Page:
Human Anatomy Resources for Artists

Bartholomeo Eustachi Tabulae anatomicae

When I arrived in Chicago, my back was so out of whack that I could barely walk… too much work, too little sleep and way too much heavy lifting this month. Britt sent me off immediately to see Tommy Jenkins, a total freakin’ genius massage therapist who managed to make me feel almost human for the first time in a long while. He’s opening his own space soon and he mentioned he would be interested in a line art wall sculpture depicting musculature. A day or two later, it occured to me that some of the anatomical illustrations I’ve seen of human musculature would look absolutely amazing if done in marble mosaic— red marble with white veining is exactly the right color to do a portrait of the muscles of the upper body. I got totally excited about the idea and called Tommy up. He likes it too, so I’m hoping we’ll be able to work out a commission. I’m in and out of Chicago enough that we could do part of the project in trade, which would be really great.

So I spent a good part of the day looking for anatomical illustrations today and stumbled on some great resources that would likely be of use to other artists as well.

The National Library of Medicine has an amazing collection of large images online, scanned from historical anatomical atlases. Some of the images are beautiful, some eerie, a few are downright spooky. Probably the most interesting thing one notices in the course of browsing the whole collection is how differently the human form is treated in different times and places, even within the context of scientific illustration. Some of the differences can be chalked up to artistic style, but there’s a pretty wide variation in the degree of objectivity and subjectivity. Most of the drawings are done from corpses, while some are more fanciful (see Giambattista della Porta’s album on physiognomy which attempts to explain human personality traits by relating animal’s heads to human facial features). On the whole, it’s very much worth looking at all the images available on the site to get a broader view of the human form and the history of our own knowledge about our bodies.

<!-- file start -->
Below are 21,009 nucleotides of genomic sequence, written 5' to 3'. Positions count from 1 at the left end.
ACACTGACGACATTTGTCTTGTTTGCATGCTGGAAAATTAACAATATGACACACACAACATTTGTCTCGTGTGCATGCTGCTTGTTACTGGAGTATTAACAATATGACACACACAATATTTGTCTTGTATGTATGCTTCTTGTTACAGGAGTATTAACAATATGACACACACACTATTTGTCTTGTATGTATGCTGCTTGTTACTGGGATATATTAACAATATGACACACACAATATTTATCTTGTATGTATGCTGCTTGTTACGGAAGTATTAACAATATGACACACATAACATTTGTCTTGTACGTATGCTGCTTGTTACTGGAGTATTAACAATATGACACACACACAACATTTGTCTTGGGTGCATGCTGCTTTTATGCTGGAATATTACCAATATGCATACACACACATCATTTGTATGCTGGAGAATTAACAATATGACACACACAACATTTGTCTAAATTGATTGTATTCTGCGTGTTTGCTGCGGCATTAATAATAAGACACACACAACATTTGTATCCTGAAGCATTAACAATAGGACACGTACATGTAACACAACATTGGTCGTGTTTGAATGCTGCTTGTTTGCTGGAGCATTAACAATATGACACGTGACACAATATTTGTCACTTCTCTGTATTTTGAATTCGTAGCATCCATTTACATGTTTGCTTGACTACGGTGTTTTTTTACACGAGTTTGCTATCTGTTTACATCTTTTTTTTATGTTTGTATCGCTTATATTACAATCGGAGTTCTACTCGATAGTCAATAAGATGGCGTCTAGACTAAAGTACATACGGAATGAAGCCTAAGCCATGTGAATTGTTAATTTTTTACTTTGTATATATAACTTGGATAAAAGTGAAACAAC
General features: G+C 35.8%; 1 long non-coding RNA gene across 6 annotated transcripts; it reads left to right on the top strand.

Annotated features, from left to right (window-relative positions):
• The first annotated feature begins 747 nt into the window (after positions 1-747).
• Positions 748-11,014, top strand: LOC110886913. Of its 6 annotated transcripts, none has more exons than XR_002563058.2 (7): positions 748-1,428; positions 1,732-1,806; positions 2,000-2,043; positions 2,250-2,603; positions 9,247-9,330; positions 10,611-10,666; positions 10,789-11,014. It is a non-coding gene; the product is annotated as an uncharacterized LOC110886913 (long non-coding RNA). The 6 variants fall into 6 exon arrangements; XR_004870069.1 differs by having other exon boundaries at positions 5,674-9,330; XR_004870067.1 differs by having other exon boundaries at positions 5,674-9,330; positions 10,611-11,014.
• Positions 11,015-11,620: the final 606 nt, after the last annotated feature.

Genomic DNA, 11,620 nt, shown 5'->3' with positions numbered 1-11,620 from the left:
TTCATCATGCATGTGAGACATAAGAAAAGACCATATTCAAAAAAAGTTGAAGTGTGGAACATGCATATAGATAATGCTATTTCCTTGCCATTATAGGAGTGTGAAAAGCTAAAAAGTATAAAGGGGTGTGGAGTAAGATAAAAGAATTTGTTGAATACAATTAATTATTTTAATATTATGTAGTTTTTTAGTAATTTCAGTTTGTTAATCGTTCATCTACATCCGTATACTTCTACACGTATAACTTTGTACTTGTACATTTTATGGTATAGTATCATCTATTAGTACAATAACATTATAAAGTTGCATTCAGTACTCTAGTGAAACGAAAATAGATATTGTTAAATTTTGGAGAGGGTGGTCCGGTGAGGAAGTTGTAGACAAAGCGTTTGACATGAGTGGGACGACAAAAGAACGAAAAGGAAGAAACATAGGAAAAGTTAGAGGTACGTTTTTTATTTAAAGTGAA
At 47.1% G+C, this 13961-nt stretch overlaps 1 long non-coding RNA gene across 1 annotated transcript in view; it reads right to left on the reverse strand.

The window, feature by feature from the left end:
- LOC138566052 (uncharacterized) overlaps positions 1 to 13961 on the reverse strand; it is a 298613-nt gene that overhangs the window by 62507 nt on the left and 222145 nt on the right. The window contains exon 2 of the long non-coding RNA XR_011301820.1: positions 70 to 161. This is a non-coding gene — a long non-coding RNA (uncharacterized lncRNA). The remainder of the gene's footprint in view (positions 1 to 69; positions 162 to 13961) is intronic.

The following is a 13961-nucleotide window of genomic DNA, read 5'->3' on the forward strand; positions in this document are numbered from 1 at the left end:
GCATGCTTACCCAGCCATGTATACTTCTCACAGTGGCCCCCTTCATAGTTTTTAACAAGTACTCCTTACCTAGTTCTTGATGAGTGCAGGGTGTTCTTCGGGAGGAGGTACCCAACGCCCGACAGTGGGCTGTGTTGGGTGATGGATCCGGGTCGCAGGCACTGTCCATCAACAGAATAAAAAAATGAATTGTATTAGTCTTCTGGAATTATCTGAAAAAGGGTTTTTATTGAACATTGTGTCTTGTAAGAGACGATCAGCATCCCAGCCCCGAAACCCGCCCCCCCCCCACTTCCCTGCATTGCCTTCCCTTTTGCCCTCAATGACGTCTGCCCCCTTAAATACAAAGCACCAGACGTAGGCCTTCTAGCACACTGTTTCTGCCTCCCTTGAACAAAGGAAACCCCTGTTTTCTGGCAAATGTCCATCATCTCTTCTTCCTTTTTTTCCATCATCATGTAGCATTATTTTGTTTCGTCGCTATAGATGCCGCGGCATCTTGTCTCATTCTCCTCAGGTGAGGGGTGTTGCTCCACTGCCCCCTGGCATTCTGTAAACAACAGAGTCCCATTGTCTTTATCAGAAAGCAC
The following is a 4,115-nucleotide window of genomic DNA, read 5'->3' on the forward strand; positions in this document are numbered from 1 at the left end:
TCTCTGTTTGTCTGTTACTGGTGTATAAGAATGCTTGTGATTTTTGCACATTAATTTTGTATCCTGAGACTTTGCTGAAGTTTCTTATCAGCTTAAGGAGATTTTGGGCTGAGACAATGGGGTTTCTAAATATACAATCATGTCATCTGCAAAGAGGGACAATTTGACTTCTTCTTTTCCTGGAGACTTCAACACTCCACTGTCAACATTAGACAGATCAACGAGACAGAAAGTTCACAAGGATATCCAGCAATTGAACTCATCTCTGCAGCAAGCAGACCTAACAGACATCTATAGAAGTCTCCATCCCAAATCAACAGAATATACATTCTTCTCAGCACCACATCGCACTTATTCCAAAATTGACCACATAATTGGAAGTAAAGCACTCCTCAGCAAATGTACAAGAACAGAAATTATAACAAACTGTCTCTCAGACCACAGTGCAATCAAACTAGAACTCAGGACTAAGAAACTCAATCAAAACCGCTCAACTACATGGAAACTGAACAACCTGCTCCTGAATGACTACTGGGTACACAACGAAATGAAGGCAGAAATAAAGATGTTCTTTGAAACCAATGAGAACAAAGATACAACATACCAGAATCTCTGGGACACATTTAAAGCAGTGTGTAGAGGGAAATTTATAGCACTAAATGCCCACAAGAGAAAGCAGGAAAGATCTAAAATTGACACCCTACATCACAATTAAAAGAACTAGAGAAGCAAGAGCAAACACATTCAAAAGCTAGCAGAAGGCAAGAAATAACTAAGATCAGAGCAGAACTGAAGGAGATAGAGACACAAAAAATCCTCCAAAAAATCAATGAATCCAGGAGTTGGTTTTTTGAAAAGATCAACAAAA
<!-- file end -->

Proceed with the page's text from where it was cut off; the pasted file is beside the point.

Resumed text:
NLM also links to a few collections of images hosted elsewhere on the web. The Anatomical Plates of Pietro da Cortona, hosted by University of Iowa Libraries is an amazing example of art and design applied to scientific ends. The plates are beautifully laid out and the poses and attitude of the figures are handled masterfully. I can’t believe I’ve never seen these before. Props to the library for putting together a very nice looking site to host the images as well, though I would have been a wee bit happier if it held yet larger images and loaded a bit more quickly.

Below are a few samples of images I particularly liked. I would encourage anyone to follow the links above and really explore the broader collections.


Eustachi_t21    Eustachi_t28    Eustachi_t30Eustachi_t31   Pc11     Gautier_t10

Porta_p59    Dutch_p18_19    Spiegel_t08